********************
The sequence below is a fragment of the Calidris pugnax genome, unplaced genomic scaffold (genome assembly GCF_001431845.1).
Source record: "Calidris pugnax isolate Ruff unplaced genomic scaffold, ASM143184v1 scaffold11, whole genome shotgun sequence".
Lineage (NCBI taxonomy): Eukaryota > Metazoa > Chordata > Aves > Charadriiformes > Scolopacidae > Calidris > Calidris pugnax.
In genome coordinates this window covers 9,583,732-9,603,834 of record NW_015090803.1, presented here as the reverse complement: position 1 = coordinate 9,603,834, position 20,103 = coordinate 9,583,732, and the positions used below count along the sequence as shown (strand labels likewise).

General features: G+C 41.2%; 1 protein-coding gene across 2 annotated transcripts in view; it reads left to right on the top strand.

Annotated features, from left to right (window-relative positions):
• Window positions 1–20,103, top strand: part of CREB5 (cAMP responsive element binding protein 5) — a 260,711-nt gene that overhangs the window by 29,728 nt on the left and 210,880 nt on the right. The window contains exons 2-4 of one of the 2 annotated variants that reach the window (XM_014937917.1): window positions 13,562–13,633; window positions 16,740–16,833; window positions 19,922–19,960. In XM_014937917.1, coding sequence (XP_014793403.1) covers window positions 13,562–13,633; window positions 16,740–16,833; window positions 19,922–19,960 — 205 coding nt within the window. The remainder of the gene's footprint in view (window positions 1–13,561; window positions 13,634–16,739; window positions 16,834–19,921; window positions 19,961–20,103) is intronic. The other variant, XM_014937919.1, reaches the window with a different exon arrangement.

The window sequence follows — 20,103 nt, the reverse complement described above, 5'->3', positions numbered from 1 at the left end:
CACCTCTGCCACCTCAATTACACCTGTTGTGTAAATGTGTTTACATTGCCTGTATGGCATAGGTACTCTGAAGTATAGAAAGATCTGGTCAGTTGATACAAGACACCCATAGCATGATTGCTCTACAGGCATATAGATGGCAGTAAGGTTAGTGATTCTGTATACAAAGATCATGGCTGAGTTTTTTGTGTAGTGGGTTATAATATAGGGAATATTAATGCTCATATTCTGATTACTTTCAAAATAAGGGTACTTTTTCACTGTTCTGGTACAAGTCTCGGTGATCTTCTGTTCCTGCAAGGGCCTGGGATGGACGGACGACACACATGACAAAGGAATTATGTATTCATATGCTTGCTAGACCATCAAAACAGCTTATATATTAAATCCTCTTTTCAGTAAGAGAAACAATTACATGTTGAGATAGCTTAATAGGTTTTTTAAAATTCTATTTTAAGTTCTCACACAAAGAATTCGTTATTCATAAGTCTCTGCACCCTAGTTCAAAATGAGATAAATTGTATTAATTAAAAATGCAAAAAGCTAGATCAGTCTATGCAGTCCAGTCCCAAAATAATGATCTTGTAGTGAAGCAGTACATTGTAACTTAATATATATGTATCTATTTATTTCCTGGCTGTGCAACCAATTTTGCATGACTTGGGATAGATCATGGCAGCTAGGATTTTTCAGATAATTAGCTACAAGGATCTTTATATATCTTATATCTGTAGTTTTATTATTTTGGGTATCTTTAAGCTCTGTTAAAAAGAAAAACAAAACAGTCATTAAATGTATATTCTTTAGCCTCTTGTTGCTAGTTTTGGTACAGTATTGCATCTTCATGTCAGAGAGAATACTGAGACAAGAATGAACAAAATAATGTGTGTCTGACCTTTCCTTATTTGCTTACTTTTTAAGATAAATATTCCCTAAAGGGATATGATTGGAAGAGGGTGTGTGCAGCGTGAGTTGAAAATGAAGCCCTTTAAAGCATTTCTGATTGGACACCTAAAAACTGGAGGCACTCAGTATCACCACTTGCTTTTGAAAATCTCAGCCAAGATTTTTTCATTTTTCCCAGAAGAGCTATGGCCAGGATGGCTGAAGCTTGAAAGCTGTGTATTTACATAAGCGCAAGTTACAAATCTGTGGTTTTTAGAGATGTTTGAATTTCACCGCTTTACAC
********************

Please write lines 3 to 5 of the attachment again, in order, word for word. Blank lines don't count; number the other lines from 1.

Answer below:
Lineage (NCBI taxonomy): Eukaryota > Metazoa > Chordata > Aves > Charadriiformes > Scolopacidae > Calidris > Calidris pugnax.
In genome coordinates this window covers 9,583,732-9,603,834 of record NW_015090803.1, presented here as the reverse complement: position 1 = coordinate 9,603,834, position 20,103 = coordinate 9,583,732, and the positions used below count along the sequence as shown (strand labels likewise).

General features: G+C 41.2%; 1 protein-coding gene across 2 annotated transcripts in view; it reads left to right on the top strand.